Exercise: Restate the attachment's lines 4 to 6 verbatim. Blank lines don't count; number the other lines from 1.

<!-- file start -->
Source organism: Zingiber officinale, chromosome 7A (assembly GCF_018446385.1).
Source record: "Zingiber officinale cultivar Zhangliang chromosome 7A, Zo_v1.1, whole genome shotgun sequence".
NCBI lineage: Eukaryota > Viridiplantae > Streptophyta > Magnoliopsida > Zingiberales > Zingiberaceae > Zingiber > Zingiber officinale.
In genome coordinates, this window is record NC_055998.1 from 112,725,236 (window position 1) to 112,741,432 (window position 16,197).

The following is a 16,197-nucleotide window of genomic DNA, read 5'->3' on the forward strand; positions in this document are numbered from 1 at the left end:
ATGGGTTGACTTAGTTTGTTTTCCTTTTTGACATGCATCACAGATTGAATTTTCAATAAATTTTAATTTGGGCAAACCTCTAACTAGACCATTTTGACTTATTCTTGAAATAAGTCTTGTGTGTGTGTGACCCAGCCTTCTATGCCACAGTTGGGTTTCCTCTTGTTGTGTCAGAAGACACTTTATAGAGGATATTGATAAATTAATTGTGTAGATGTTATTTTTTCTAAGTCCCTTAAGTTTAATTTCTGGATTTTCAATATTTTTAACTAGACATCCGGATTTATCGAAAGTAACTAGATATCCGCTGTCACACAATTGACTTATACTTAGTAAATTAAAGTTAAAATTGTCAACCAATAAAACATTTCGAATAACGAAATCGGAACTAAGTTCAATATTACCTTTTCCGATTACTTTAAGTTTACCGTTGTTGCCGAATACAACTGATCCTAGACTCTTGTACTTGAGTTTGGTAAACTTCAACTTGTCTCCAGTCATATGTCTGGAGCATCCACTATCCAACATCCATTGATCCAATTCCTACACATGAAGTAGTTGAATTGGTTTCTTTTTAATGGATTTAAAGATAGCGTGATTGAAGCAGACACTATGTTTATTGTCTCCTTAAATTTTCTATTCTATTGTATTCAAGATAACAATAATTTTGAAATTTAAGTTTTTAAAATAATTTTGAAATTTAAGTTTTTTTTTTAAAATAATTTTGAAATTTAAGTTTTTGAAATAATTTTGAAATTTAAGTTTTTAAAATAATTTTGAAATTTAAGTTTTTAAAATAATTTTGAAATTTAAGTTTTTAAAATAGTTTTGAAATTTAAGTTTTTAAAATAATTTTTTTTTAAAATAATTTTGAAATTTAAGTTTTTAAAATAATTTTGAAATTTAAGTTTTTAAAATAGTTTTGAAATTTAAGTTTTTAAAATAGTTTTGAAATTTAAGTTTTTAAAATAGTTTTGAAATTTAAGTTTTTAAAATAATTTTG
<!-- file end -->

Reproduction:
In genome coordinates, this window is record NC_055998.1 from 112,725,236 (window position 1) to 112,741,432 (window position 16,197).

The following is a 16,197-nucleotide window of genomic DNA, read 5'->3' on the forward strand; positions in this document are numbered from 1 at the left end:
ATGGGTTGACTTAGTTTGTTTTCCTTTTTGACATGCATCACAGATTGAATTTTCAATAAATTTTAATTTGGGCAAACCTCTAACTAGACCATTTTGACTTATTCTTGAAATAAGTCTTGTGTGTGTGTGACCCAGCCTTCTATGCCACAGTTGGGTTTCCTCTTGTTGTGTCAGAAGACACTTTATAGAGGATATTGATAAATTAATTGTGTAGATGTTATTTTTTCTAAGTCCCTTAAGTTTAATTTCTGGATTTTCAATATTTTTAACTAGACATCCGGATTTATCGAAAGTAACTAGATATCCGCTGTCACACAATTGACTTATACTTAGTAAATTAAAGTTAAAATTGTCAACCAATAAAACATTTCGAATAACGAAATCGGAACTAAGTTCAATATTACCTTTTCCGATTACTTTAAGTTTACCGTTGTTGCCGAATACAACTGATCCTAGACTCTTGTACTTGAGTTTGGTAAACTTCAACTTGTCTCCAGTCATATGTCTGGAGCATCCACTATCCAACATCCATTGATCCAATTCCTACACATGAAGTAGTTGAATTGGTTTCTTTTTAATGGATTTAAAGATAGCGTGATTGAAGCAGACACTATGTTTATTGTCTCCTTAAATTTTCTATTCTATTGTATTCAAGATAACAATAATTTTGAAATTTAAGTTTTTAAAATAATTTTGAAATTTAAGTTTTTTTTTTAAAATAATTTTGAAATTTAAGTTTTTGAAATAATTTTGAAATTTAAGTTTTTAAAATAATTTTGAAATTTAAGTTTTTAAAATAATTTTGAAATTTAAGTTTTTAAAATAGTTTTGAAATTTAAGTTTTTAAAATAATTTTTTTTTAAAATAATTTTGAAATTTAAGTTTTTAAAATAATTTTGAAATTTAAGTTTTTAAAATAGTTTTGAAATTTAAGTTTTTAAAATAGTTTTGAAATTTAAGTTTTTAAAATAGTTTTGAAATTTAAGTTTTTAAAATAATTTTG